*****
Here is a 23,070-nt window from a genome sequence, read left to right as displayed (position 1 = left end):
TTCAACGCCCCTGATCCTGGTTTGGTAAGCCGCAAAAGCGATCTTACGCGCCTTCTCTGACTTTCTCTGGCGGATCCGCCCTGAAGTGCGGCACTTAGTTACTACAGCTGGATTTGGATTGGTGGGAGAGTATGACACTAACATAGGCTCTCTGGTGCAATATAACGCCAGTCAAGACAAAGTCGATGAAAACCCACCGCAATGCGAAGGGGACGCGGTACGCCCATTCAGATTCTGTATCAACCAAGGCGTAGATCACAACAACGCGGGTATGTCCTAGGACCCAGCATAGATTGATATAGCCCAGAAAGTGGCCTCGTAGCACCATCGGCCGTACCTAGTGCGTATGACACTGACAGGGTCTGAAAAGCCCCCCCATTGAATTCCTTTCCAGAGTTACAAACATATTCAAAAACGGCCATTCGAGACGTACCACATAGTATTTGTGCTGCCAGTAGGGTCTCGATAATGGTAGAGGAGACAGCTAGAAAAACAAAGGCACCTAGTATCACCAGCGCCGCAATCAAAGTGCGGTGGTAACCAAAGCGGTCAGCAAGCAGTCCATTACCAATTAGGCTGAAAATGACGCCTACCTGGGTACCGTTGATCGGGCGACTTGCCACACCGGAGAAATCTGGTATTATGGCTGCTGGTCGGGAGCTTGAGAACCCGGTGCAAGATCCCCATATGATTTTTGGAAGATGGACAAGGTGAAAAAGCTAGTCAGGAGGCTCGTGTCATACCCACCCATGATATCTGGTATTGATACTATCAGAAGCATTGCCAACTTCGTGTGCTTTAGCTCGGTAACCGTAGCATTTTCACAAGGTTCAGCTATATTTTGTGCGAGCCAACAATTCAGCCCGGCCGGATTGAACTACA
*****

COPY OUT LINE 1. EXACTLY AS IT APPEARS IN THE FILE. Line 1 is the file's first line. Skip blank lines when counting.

Here is a 23,070-nt window from a genome sequence, read left to right as displayed (position 1 = left end):